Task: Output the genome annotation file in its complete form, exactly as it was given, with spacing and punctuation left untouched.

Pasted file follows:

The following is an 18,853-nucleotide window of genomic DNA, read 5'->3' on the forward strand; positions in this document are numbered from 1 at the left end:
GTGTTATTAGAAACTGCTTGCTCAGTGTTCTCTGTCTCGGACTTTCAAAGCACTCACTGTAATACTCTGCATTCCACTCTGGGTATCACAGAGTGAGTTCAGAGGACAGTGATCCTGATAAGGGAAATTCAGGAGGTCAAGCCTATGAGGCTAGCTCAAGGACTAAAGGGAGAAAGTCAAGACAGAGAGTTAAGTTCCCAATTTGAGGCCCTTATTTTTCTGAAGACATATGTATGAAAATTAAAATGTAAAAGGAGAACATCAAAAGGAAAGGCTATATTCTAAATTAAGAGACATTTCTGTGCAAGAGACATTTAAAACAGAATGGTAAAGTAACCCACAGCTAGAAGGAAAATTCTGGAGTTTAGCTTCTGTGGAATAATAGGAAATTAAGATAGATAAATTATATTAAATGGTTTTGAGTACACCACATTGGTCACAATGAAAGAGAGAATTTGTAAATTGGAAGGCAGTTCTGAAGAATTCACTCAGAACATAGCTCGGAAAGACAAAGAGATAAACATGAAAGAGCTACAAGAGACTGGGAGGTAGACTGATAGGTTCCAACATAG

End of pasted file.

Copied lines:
The following is an 18,853-nucleotide window of genomic DNA, read 5'->3' on the forward strand; positions in this document are numbered from 1 at the left end:
GTGTTATTAGAAACTGCTTGCTCAGTGTTCTCTGTCTCGGACTTTCAAAGCACTCACTGTAATACTCTGCATTCCACTCTGGGTATCACAGAGTGAGTTCAGAGGACAGTGATCCTGATAAGGGAAATTCAGGAGGTCAAGCCTATGAGGCTAGCTCAAGGACTAAAGGGAGAAAGTCAAGACAGAGAGTTAAGTTCCCAATTTGAGGCCCTTATTTTTCTGAAGACATATGTATGAAAATTAAAATGTAAAAGGAGAACATCAAAAGGAAAGGCTATATTCTAAATTAAGAGACATTTCTGTGCAAGAGACATTTAAAACAGAATGGTAAAGTAACCCACAGCTAGAAGGAAAATTCTGGAGTTTAGCTTCTGTGGAATAATAGGAAATTAAGATAGATAAATTATATTAAATGGTTTTGAGTACACCACATTGGTCACAATGAAAGAGAGAATTTGTAAATTGGAAGGCAGTTCTGAAGAATTCACTCAGAACATAGCTCGGAAAGACAAAGAGATAAACATGAAAGAGCTACAAGAGACTGGGAGGTAGACTGATAGGTTCCAACATAG